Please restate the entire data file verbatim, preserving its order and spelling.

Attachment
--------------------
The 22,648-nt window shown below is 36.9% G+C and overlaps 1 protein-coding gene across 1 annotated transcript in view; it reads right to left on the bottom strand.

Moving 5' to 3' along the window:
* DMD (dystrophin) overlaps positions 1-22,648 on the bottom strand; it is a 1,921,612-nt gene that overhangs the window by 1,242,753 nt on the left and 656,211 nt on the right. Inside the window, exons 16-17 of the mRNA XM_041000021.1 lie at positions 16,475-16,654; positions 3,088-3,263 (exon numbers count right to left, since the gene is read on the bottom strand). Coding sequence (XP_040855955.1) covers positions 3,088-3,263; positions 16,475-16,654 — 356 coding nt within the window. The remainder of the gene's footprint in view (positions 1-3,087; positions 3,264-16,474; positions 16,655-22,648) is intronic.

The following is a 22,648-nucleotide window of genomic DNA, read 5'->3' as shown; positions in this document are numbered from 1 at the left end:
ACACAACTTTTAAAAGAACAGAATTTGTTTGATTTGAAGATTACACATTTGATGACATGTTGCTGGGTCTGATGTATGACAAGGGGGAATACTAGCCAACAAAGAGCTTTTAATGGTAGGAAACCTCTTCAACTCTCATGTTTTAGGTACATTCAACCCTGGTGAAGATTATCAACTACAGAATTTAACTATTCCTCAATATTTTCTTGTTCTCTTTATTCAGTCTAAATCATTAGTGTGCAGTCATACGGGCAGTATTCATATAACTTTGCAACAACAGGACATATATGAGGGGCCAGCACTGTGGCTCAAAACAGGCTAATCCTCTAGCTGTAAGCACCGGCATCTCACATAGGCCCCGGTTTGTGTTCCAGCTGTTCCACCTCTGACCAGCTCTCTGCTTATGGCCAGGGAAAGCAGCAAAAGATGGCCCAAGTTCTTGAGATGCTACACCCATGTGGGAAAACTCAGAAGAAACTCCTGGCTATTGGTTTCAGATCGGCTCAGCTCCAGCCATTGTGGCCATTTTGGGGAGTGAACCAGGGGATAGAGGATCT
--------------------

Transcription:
The 22,648-nt window shown below is 36.9% G+C and overlaps 1 protein-coding gene across 1 annotated transcript in view; it reads right to left on the bottom strand.

Moving 5' to 3' along the window:
* DMD (dystrophin) overlaps positions 1-22,648 on the bottom strand; it is a 1,921,612-nt gene that overhangs the window by 1,242,753 nt on the left and 656,211 nt on the right. Inside the window, exons 16-17 of the mRNA XM_041000021.1 lie at positions 16,475-16,654; positions 3,088-3,263 (exon numbers count right to left, since the gene is read on the bottom strand). Coding sequence (XP_040855955.1) covers positions 3,088-3,263; positions 16,475-16,654 — 356 coding nt within the window. The remainder of the gene's footprint in view (positions 1-3,087; positions 3,264-16,474; positions 16,655-22,648) is intronic.

The following is a 22,648-nucleotide window of genomic DNA, read 5'->3' as shown; positions in this document are numbered from 1 at the left end:
ACACAACTTTTAAAAGAACAGAATTTGTTTGATTTGAAGATTACACATTTGATGACATGTTGCTGGGTCTGATGTATGACAAGGGGGAATACTAGCCAACAAAGAGCTTTTAATGGTAGGAAACCTCTTCAACTCTCATGTTTTAGGTACATTCAACCCTGGTGAAGATTATCAACTACAGAATTTAACTATTCCTCAATATTTTCTTGTTCTCTTTATTCAGTCTAAATCATTAGTGTGCAGTCATACGGGCAGTATTCATATAACTTTGCAACAACAGGACATATATGAGGGGCCAGCACTGTGGCTCAAAACAGGCTAATCCTCTAGCTGTAAGCACCGGCATCTCACATAGGCCCCGGTTTGTGTTCCAGCTGTTCCACCTCTGACCAGCTCTCTGCTTATGGCCAGGGAAAGCAGCAAAAGATGGCCCAAGTTCTTGAGATGCTACACCCATGTGGGAAAACTCAGAAGAAACTCCTGGCTATTGGTTTCAGATCGGCTCAGCTCCAGCCATTGTGGCCATTTTGGGGAGTGAACCAGGGGATAGAGGATCT